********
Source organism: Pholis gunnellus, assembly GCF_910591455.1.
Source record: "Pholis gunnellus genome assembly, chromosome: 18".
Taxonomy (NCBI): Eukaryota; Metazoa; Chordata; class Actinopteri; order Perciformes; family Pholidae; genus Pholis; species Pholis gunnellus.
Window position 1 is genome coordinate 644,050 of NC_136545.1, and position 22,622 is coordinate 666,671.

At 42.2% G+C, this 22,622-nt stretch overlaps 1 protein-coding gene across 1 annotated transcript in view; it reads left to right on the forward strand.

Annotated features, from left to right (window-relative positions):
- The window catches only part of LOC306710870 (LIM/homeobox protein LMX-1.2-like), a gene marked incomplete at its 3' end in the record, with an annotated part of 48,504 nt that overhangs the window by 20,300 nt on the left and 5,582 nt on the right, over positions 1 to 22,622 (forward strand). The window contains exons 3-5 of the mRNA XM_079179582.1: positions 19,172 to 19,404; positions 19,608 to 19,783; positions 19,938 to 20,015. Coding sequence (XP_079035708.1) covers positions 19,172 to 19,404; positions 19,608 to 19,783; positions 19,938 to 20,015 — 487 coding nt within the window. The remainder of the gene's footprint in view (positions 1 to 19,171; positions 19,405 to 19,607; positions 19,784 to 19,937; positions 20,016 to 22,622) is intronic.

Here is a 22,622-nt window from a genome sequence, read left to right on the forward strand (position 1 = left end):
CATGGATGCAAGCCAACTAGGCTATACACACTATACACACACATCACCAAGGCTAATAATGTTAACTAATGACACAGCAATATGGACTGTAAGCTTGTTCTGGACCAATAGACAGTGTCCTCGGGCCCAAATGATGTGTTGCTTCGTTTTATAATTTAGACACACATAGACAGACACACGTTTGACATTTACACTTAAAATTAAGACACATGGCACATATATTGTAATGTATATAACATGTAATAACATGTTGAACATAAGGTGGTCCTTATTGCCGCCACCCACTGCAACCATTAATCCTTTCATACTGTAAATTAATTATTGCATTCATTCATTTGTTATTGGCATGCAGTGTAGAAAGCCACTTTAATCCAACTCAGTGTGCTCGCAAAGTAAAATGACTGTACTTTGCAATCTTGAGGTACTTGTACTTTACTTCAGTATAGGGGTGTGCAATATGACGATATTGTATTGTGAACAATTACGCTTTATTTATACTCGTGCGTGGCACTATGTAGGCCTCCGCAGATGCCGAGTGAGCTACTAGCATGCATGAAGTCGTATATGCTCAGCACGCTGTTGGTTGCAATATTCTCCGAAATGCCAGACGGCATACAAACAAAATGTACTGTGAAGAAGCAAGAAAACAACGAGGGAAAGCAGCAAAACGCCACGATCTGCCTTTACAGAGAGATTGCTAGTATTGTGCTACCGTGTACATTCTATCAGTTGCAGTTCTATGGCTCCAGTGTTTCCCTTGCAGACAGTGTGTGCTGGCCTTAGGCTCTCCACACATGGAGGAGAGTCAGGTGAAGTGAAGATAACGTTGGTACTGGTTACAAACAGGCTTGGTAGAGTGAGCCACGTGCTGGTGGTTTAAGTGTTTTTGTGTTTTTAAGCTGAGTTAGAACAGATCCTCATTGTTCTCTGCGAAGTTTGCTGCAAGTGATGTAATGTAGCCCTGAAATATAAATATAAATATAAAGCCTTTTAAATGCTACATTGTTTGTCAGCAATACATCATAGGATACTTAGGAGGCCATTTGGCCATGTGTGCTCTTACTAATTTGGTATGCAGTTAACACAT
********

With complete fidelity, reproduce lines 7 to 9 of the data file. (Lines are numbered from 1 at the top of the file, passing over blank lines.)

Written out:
- The window catches only part of LOC306710870 (LIM/homeobox protein LMX-1.2-like), a gene marked incomplete at its 3' end in the record, with an annotated part of 48,504 nt that overhangs the window by 20,300 nt on the left and 5,582 nt on the right, over positions 1 to 22,622 (forward strand). The window contains exons 3-5 of the mRNA XM_079179582.1: positions 19,172 to 19,404; positions 19,608 to 19,783; positions 19,938 to 20,015. Coding sequence (XP_079035708.1) covers positions 19,172 to 19,404; positions 19,608 to 19,783; positions 19,938 to 20,015 — 487 coding nt within the window. The remainder of the gene's footprint in view (positions 1 to 19,171; positions 19,405 to 19,607; positions 19,784 to 19,937; positions 20,016 to 22,622) is intronic.

Here is a 22,622-nt window from a genome sequence, read left to right on the forward strand (position 1 = left end):
CATGGATGCAAGCCAACTAGGCTATACACACTATACACACACATCACCAAGGCTAATAATGTTAACTAATGACACAGCAATATGGACTGTAAGCTTGTTCTGGACCAATAGACAGTGTCCTCGGGCCCAAATGATGTGTTGCTTCGTTTTATAATTTAGACACACATAGACAGACACACGTTTGACATTTACACTTAAAATTAAGACACATGGCACATATATTGTAATGTATATAACATGTAATAACATGTTGAACATAAGGTGGTCCTTATTGCCGCCACCCACTGCAACCATTAATCCTTTCATACTGTAAATTAATTATTGCATTCATTCATTTGTTATTGGCATGCAGTGTAGAAAGCCACTTTAATCCAACTCAGTGTGCTCGCAAAGTAAAATGACTGTACTTTGCAATCTTGAGGTACTTGTACTTTACTTCAGTATAGGGGTGTGCAATATGACGATATTGTATTGTGAACAATTACGCTTTATTTATACTCGTGCGTGGCACTATGTAGGCCTCCGCAGATGCCGAGTGAGCTACTAGCATGCATGAAGTCGTATATGCTCAGCACGCTGTTGGTTGCAATATTCTCCGAAATGCCAGACGGCATACAAACAAAATGTACTGTGAAGAAGCAAGAAAACAACGAGGGAAAGCAGCAAAACGCCACGATCTGCCTTTACAGAGAGATTGCTAGTATTGTGCTACCGTGTACATTCTATCAGTTGCAGTTCTATGGCTCCAGTGTTTCCCTTGCAGACAGTGTGTGCTGGCCTTAGGCTCTCCACACATGGAGGAGAGTCAGGTGAAGTGAAGATAACGTTGGTACTGGTTACAAACAGGCTTGGTAGAGTGAGCCACGTGCTGGTGGTTTAAGTGTTTTTGTGTTTTTAAGCTGAGTTAGAACAGATCCTCATTGTTCTCTGCGAAGTTTGCTGCAAGTGATGTAATGTAGCCCTGAAATATAAATATAAATATAAAGCCTTTTAAATGCTACATTGTTTGTCAGCAATACATCATAGGATACTTAGGAGGCCATTTGGCCATGTGTGCTCTTACTAATTTGGTATGCAGTTAACACAT